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\Studyworld\ Studyworld Studynotes \ Pride and Prejudice:
Chapters 43 and 44

Chapter 43

Elizabeth is excited as they pull into Pemberley Woods. The grounds are large and beautiful, and when they finally reach the house, she is stunned. It is very large, and one of the most beautiful homes she has ever seen. An elderly maid, Mrs. Reynolds, ushers them through several of the gorgeous rooms, elegantly but tastefully decorated. Lizzy silently remembers that she had the chance to be mistress of this fine home, and wonders what it would be like to invite family to the estate and take pride in the house as her own. She then quickly remembers that her family would not be welcome there, and dismisses any regret. The housekeeper reveals that Darcy is set to return the next day with a group of friends, and Lizzy rejoices in their lucky timing. Mrs. Gardiner inquires about a picture of Wickham that is hanging with those of the family, and the housekeeper explains that the Darcys had brought him up, but that he has joined the military and gone a little wild. Darcy, however, was a sweet boy, and has grown into a wonderful man, just like his father. They come upon a very realistic portrait of Darcy, and Lizzy realizes that she looks at the man in a much better light now than she ever has before. They walk outside, and as they cross the lawn to the river, Darcy appears. His eyes meet Lizzy's, and both are stunned and embarrassed. Darcy recovers, however, and gives his attention to Lizzy, asking about her family. She is entirely embarrassed for having been caught at his house, and their brief conversation is noticeably uncomfortable. He, also, seems uneasy. Lizzy wonders why he treats her so kindly, a complete contrast to their last meeting at Rosings Park. He leaves them to enter the house, and Mrs. Reynolds continues their tour of the grounds. Darcy soon joins them. She formally introduces her relatives to him, and finds it ironic that these very people are some of those who formed the basis for his objection to her. Darcy does appear a bit surprised to hear that the elegant pair is related to the Bennets, and Lizzy is glad to have some family that is not embarrassing. She notes that Darcy seems completely changed, and is now a much nicer person. On the way back to the house, Darcy says that Bingley and his sisters are set to arrive the next day. He surprises Lizzy by announcing that his sister would very much like to meet her, and asks Lizzy to return to Pemberley to make her acquaintance. As soon as they leave, her aunt and uncle begin their praises of Darcy. Lizzy admits that she has never seen him so friendly. Mrs. Gardiner brings up Wickham, piecing together both Mrs. Reynolds' take on the man, and the inability for a man as nice as Darcy to treat someone in the manner of which he is accused. I have no idea what the previous sentence is trying to say! Lizzy attempts to defend Darcy without revealing too much on the subject, and Mrs. Gardiner seems to believe her.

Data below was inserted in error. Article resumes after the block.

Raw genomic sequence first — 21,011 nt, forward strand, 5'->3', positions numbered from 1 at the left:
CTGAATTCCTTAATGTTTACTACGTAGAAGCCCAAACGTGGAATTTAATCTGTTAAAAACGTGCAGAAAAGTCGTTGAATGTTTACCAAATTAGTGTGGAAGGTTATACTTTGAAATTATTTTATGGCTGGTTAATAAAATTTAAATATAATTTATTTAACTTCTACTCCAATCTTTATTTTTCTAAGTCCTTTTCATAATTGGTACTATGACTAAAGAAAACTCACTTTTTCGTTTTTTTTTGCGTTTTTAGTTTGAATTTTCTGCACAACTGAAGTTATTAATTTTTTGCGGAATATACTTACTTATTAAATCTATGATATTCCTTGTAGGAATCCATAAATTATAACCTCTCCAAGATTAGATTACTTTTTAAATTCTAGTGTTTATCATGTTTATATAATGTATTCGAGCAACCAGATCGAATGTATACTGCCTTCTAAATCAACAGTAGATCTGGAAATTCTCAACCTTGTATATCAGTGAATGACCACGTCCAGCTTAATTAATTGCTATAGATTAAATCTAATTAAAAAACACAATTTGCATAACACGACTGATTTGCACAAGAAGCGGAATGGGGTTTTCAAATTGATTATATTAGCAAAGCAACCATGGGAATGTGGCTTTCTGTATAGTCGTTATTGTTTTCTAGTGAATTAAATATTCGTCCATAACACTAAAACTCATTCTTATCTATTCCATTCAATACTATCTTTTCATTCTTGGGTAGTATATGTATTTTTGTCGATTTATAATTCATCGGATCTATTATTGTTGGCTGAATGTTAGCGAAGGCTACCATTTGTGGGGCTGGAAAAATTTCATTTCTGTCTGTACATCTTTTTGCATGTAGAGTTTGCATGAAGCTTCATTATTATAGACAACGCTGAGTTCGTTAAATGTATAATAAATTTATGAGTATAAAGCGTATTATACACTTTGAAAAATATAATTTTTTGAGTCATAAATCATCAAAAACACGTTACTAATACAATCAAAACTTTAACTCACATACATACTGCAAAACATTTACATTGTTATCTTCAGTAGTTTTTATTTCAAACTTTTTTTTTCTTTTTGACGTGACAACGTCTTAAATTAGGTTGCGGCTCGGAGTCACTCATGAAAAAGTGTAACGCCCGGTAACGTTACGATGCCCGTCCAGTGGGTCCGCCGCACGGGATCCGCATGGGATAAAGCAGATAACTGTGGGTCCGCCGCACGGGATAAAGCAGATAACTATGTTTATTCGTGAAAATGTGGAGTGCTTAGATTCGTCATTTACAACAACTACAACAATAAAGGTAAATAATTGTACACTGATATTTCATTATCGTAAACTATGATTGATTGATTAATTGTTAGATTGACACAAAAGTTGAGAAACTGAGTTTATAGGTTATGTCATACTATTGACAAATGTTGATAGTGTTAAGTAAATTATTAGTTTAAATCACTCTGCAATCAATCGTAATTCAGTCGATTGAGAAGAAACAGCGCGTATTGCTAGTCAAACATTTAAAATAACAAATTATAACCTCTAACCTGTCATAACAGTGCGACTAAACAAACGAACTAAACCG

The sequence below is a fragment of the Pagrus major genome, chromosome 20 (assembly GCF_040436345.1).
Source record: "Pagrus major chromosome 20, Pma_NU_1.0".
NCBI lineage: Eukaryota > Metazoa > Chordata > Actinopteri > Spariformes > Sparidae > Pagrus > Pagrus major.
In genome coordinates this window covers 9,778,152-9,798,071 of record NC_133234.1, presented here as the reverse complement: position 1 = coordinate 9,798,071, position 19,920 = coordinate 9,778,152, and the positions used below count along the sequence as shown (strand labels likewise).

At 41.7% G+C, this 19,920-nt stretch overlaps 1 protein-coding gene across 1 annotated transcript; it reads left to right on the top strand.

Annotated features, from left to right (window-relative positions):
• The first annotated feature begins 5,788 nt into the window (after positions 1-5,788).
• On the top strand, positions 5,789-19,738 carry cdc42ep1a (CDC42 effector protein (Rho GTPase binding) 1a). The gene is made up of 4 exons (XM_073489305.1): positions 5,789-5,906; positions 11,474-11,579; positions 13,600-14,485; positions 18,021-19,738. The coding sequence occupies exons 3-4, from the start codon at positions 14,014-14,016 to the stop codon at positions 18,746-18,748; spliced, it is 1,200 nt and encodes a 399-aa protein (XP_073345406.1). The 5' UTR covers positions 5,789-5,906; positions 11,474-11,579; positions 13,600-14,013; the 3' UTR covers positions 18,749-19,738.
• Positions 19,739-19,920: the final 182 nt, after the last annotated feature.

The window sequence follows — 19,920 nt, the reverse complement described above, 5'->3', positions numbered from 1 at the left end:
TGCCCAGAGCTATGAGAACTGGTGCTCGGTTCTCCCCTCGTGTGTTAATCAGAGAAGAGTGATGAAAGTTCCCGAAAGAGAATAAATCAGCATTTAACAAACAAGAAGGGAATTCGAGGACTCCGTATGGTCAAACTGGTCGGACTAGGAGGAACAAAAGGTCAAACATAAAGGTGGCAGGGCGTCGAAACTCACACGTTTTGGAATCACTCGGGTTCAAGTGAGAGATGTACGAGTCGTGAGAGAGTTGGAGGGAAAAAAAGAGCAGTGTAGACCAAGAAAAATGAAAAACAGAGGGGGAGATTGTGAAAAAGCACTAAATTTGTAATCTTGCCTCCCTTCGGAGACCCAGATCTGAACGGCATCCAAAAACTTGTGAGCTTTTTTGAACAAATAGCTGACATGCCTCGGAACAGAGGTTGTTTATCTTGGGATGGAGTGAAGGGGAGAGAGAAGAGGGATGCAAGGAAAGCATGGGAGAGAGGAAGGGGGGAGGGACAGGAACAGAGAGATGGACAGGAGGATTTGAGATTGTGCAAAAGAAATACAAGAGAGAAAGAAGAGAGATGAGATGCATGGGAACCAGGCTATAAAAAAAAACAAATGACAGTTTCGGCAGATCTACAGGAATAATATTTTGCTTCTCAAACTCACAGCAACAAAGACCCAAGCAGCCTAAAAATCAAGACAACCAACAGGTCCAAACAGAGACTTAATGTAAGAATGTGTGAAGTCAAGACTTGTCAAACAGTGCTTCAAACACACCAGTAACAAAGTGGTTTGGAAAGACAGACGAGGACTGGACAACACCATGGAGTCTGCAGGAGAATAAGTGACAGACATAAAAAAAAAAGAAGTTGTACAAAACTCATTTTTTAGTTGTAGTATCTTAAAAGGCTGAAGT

Chapter 44

The very next day, the Darcys come to the inn, and Lizzy's aunt and uncle are delighted to find out why they are paying them a visit. They start to believe that Darcy is falling in love with their niece. Miss Darcy turns out not to be the proud girl Wickham had made her out to be, just very shy. Though only sixteen, she is taller than Elizabeth, and both beautiful and womanly. Lizzy instantly likes the girl. Bingley arrives a few minutes later. Darcy, Bingley, and Georgiana all thoroughly enjoy themselves in Lizzy's presence. Darcy is as agreeable as he had been the day before, and as the group gets up to leave, he invites Lizzy and the Gardiners to dinner at Pemberley. The visit will be in two days. Bingley tells Lizzy that he cannot wait to see her again, as he has a lot to talk to her about, and many questions to ask. Lizzy assumes these questions are about Jane. The Gardiners, meanwhile, realize it is obvious that Darcy is in love with Elizabeth. They decide that they fully believe in the admiration of his housekeeper, and deem him a very good man. They have also found out that Wickham is not well thought of in the area, as he left many outstanding debts in Derbyshire, which Darcy had to take care of. Lizzy cannot sleep that night, her thoughts consumed by Darcy. Her view of him has clearly been changed by his letter, discovery of the truth behind his actions, and the praise bestowed upon him by his housekeeper. What impresses her the most, however, is his affection for her, and his maintenance of that affection even after her cruel refusal. He has gone beyond being pleasant to seeking the acceptance of her friends, and to introducing her to his sister. She attributes his actions to love. She and Mrs. Gardiner decide to return Miss Darcy's kindness by calling on her the next morning, and Lizzy is excited. After breakfast, Mr. Gardiner leaves for Pemberley, to fish with Bingley and Darcy.

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Historical Context
Main Characters
Points to Ponder
Did You Know
Plot Summary
Chapters 1, 2, and 3
Chapters 4, 5, and 6
Chapters 7 and 8
Chapters 9 ,10, and 11
Chapters 12, 13, and 14
Chapters 15 and 16
Chapters 17, 18, and 19
Chapters 20, 21, and 22
Chapters 23, 24, and 25
Chapters 26, 27, and 28
Chapters 29, 30, and 31
Chapters 32, 33, and 34
Chapter 35
Chapters 36, 37, and 38
Chapters 39 and 40
Chapters 41 and 42
Chapters 43 and 44
Chapters 45 and 46
Chapters 47 and 48
Chapters 49 and 50
Chapters 51 and 52
Chapters 53, 54, and 55
Chapters 56 and 57
Chapters 58 and 59
Chapters 60 and 61


 

 



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